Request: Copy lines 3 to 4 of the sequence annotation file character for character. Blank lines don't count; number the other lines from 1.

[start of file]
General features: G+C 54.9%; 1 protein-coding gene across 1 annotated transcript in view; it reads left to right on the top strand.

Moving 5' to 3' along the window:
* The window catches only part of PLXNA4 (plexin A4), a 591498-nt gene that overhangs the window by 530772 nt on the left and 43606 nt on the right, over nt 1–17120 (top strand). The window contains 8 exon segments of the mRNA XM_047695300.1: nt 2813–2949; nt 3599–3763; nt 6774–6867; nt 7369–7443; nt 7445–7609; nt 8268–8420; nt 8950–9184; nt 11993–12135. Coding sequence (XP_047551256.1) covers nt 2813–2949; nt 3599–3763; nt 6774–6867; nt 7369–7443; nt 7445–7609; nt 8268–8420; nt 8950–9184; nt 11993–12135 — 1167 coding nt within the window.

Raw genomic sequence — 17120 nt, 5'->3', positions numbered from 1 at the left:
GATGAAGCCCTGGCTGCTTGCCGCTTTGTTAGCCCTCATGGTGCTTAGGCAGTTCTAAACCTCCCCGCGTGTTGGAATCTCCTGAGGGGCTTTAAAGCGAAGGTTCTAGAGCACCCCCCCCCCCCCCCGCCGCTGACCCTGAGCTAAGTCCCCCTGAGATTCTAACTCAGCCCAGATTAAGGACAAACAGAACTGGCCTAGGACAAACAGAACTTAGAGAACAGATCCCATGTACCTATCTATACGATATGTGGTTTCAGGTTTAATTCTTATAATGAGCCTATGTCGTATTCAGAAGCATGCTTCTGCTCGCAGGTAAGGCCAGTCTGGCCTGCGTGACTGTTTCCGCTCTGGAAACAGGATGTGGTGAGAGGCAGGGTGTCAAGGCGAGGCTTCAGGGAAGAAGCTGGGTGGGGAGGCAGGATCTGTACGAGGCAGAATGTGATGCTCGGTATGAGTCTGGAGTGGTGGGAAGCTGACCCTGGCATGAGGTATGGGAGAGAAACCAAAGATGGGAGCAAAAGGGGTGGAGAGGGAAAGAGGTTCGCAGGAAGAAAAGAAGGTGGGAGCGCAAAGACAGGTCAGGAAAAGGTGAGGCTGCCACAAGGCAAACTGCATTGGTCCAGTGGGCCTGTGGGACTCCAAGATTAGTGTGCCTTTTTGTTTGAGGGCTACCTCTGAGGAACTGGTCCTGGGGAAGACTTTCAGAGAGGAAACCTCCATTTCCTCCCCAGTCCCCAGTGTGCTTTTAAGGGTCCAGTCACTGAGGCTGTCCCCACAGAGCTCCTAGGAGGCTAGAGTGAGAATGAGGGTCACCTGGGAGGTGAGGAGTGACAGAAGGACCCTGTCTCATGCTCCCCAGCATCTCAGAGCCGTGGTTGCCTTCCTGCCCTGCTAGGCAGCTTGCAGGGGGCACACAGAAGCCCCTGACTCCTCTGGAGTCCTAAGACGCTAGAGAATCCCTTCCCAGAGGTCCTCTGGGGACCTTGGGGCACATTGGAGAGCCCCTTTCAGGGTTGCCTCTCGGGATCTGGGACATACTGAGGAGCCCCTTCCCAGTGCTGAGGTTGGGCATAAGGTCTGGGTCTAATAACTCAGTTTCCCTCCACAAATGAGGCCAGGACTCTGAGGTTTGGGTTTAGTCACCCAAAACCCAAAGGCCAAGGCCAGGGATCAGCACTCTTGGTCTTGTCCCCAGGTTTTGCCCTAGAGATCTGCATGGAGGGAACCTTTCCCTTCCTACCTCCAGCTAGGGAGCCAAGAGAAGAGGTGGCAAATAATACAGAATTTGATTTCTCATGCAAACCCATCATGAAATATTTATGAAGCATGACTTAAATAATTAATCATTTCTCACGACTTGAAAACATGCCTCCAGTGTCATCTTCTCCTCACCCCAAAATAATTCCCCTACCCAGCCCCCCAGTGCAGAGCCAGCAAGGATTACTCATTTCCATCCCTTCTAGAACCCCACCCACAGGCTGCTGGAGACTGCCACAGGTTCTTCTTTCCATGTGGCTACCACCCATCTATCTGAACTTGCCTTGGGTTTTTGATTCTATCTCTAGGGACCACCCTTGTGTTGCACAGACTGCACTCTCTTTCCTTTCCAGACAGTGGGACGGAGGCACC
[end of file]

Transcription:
* The window catches only part of PLXNA4 (plexin A4), a 591498-nt gene that overhangs the window by 530772 nt on the left and 43606 nt on the right, over nt 1–17120 (top strand). The window contains 8 exon segments of the mRNA XM_047695300.1: nt 2813–2949; nt 3599–3763; nt 6774–6867; nt 7369–7443; nt 7445–7609; nt 8268–8420; nt 8950–9184; nt 11993–12135. Coding sequence (XP_047551256.1) covers nt 2813–2949; nt 3599–3763; nt 6774–6867; nt 7369–7443; nt 7445–7609; nt 8268–8420; nt 8950–9184; nt 11993–12135 — 1167 coding nt within the window.

Raw genomic sequence — 17120 nt, 5'->3', positions numbered from 1 at the left: